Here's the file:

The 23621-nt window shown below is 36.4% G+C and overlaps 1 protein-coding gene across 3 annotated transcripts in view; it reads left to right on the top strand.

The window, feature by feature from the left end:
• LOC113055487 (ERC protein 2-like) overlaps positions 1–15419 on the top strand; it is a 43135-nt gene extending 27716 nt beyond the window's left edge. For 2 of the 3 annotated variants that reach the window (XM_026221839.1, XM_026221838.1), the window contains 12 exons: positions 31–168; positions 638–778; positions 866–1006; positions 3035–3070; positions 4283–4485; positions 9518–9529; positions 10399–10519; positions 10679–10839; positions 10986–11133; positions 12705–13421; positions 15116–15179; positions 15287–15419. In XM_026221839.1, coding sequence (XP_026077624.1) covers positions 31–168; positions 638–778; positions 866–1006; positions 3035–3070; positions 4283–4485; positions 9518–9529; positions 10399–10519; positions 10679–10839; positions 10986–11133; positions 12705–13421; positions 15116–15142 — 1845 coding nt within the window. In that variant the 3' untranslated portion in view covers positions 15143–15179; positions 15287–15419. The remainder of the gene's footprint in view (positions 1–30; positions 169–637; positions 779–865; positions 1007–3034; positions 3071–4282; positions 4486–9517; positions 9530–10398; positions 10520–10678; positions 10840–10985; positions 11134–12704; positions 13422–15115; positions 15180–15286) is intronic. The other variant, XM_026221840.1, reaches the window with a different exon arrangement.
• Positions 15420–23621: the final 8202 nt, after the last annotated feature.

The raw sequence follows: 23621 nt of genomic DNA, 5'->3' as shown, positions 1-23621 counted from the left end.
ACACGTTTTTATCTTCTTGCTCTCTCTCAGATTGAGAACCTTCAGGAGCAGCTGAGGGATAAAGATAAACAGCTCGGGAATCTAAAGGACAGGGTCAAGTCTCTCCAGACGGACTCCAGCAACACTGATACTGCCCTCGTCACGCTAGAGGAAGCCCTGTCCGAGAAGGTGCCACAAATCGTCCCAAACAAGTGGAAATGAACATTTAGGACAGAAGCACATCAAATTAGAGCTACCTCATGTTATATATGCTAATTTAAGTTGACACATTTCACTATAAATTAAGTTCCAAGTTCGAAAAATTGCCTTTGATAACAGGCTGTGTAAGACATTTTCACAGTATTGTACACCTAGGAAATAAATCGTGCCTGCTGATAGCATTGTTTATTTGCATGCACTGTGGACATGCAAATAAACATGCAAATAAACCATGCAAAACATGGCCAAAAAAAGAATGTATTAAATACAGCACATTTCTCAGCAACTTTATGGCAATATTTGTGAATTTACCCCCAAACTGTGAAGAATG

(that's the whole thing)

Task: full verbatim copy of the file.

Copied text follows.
The 23621-nt window shown below is 36.4% G+C and overlaps 1 protein-coding gene across 3 annotated transcripts in view; it reads left to right on the top strand.

The window, feature by feature from the left end:
• LOC113055487 (ERC protein 2-like) overlaps positions 1–15419 on the top strand; it is a 43135-nt gene extending 27716 nt beyond the window's left edge. For 2 of the 3 annotated variants that reach the window (XM_026221839.1, XM_026221838.1), the window contains 12 exons: positions 31–168; positions 638–778; positions 866–1006; positions 3035–3070; positions 4283–4485; positions 9518–9529; positions 10399–10519; positions 10679–10839; positions 10986–11133; positions 12705–13421; positions 15116–15179; positions 15287–15419. In XM_026221839.1, coding sequence (XP_026077624.1) covers positions 31–168; positions 638–778; positions 866–1006; positions 3035–3070; positions 4283–4485; positions 9518–9529; positions 10399–10519; positions 10679–10839; positions 10986–11133; positions 12705–13421; positions 15116–15142 — 1845 coding nt within the window. In that variant the 3' untranslated portion in view covers positions 15143–15179; positions 15287–15419. The remainder of the gene's footprint in view (positions 1–30; positions 169–637; positions 779–865; positions 1007–3034; positions 3071–4282; positions 4486–9517; positions 9530–10398; positions 10520–10678; positions 10840–10985; positions 11134–12704; positions 13422–15115; positions 15180–15286) is intronic. The other variant, XM_026221840.1, reaches the window with a different exon arrangement.
• Positions 15420–23621: the final 8202 nt, after the last annotated feature.

The raw sequence follows: 23621 nt of genomic DNA, 5'->3' as shown, positions 1-23621 counted from the left end.
ACACGTTTTTATCTTCTTGCTCTCTCTCAGATTGAGAACCTTCAGGAGCAGCTGAGGGATAAAGATAAACAGCTCGGGAATCTAAAGGACAGGGTCAAGTCTCTCCAGACGGACTCCAGCAACACTGATACTGCCCTCGTCACGCTAGAGGAAGCCCTGTCCGAGAAGGTGCCACAAATCGTCCCAAACAAGTGGAAATGAACATTTAGGACAGAAGCACATCAAATTAGAGCTACCTCATGTTATATATGCTAATTTAAGTTGACACATTTCACTATAAATTAAGTTCCAAGTTCGAAAAATTGCCTTTGATAACAGGCTGTGTAAGACATTTTCACAGTATTGTACACCTAGGAAATAAATCGTGCCTGCTGATAGCATTGTTTATTTGCATGCACTGTGGACATGCAAATAAACATGCAAATAAACCATGCAAAACATGGCCAAAAAAAGAATGTATTAAATACAGCACATTTCTCAGCAACTTTATGGCAATATTTGTGAATTTACCCCCAAACTGTGAAGAATG